The senior pastor of this church is the only full-time employee.  Her job includes anything and everything that needs to be done.  From picking up elderly members for worship on Sunday morning to delivering a provocative sermon series on the fruits of the spirit to sharing communion, Pastor Sara does it all.  She is a wonderful role model and is always open to my questions and reflections on the reasons why she does things the way she does.

It’s been three full weeks of total immersion in the life of a mid-size church.  What have I experienced so far?  I’ve been welcomed by the community in various ways – some more warmly than others and I imagine that is the way a new pastor must feel when going into a church the first time.  I’ve had the wonderful experience of leading the Monday morning chapel service for the daycare children and singing This Little Light of Mine with the sweetest voices you can imagine.  I’ve served dessert to the recovery community at Soulful Saturday and played a little BINGO.  I’ve watched grown men rejoice at the prize of a new razor or a tube of toothpaste. I’ve taken an elderly couple to the emergency room and listened to their life stories while they waited to be seen by a doctor. I’ve had the pleasure of planning worship with a creative and open Senior Pastor. I’ve taught children’s Sunday School, eaten lunch with the younger adults, and visited members in the hospital. What have I learned in these three short weeks? I have learned that this is indeed my calling in life and as hard as some of it may be, it has nourished and challenged me to grow in ways that I had never considered in the past.

If any of you are considering spending your summer interning next year through Candler Advantage, I can not recommend it enough.  Your life and your ministry will never be quite the same.

-  Kathy Brockman

Kathy is a rising third year MDiv Student from Georgia.

 


Jun 11 2012

What’s in a Name?

This summer 14 Candler students are serving in ministry through Candler Advantage, a paid summer internship in conjunction with Candler’s Contextual Education Program.  Over the course of the summer many of these students will be sharing their experiences here on the blog.

As my friend Jonathan explained in the previous post, we are part of the Candler Advantage program this summer. My placement is at Holy Comforter Episcopal Church, a church that has a strong connection with Candler and has hosted Contextual Education 1 and 2 students. It is a mission of the Episcopal Church, meaning it is not a regular congregation (whatever regular means). Most of the people who fill the pews on Sundays and who are involved in church activities throughout the week are adults with mental illness. They live in group homes or are homeless, some also suffer from various addiction issues. It isn’t a “regular” congregation because the members do not support the church financially but congregants are very much a part of nearly every aspect of church life. Holy Comforter also has a day-program called The Friendship Center that has opportunities for all kinds of art projects and two meals twice a week.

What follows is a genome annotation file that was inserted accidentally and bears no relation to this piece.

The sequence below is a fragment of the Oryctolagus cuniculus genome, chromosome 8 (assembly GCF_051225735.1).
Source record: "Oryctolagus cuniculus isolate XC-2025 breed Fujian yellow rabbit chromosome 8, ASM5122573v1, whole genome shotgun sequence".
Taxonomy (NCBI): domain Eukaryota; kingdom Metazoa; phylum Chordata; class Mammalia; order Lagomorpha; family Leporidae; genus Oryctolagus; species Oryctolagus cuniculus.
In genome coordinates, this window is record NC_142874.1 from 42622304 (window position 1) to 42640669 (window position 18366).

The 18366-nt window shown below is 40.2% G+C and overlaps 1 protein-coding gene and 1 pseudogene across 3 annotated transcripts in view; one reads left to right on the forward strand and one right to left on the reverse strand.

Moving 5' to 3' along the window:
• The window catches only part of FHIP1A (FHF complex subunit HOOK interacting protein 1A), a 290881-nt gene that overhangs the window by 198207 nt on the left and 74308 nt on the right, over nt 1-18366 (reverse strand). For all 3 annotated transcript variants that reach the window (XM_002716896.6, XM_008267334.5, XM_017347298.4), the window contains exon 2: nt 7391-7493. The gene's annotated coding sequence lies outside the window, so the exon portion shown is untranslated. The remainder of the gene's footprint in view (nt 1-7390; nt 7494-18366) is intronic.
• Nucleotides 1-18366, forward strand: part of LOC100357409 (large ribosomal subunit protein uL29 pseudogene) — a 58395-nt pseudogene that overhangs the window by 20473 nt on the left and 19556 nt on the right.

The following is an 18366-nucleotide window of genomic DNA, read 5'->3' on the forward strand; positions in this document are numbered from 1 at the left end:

I chose Holy Comforter despite not being Episcopalian (I grew up in and also attend a United Church of Christ congregation) and despite having no experience with caring for and working with people with mental illness. I knew that this would be a challenge for me, but I had seen so many of my Candler colleagues fall in love with Holy Comforter, so I wanted in on it. I was still a little nervous as I began coming to worship services and meals, slowly learning people’s names and learning the songs and responses of the liturgy.

The people of my new congregation were not people I normally encountered in my day-to-day life, I would sometimes see people like them in a grocery store or maybe a fast food place but would try and discreetly avoid their gaze and perhaps offer a wan smile if I accidentally made eye contact. I was simply uncomfortable in their presence, unsure of how to interact with them and unsure of what my responsibility was to respond to their mumbling or confusing speech. I knew Jesus wanted me to be with “the least of these,” even if it made me uneasy. I knew this in my head but I still had no idea what it really might mean, or even how condescending that bumper sticker theology might be.

One of the deacons at Holy Comforter asked me how I was feeling after my first few days, if I was beginning to feel more at ease. I nodded, actually unsure of how comfortable I was feeling. He said, “Good, you know Holy Comforter is a place you can really be yourself. It is a place of rest, a place of acceptance.” I realized I had been looking at Holy Comforter too much like my own personal mission to comfort the afflicted. I was focused on caring for people; of responsibly saying the right thing after someone had just told be they were in fact married to a famous celebrity. I had not opened myself up to receive the respite this unique congregation had to offer. I did not have to worry about judgment if I did something wrong in the liturgy or sang off key. I did not have to worry if people would want to talk to me. I didn’t have to worry about my painting looking amateurish- I could just paint.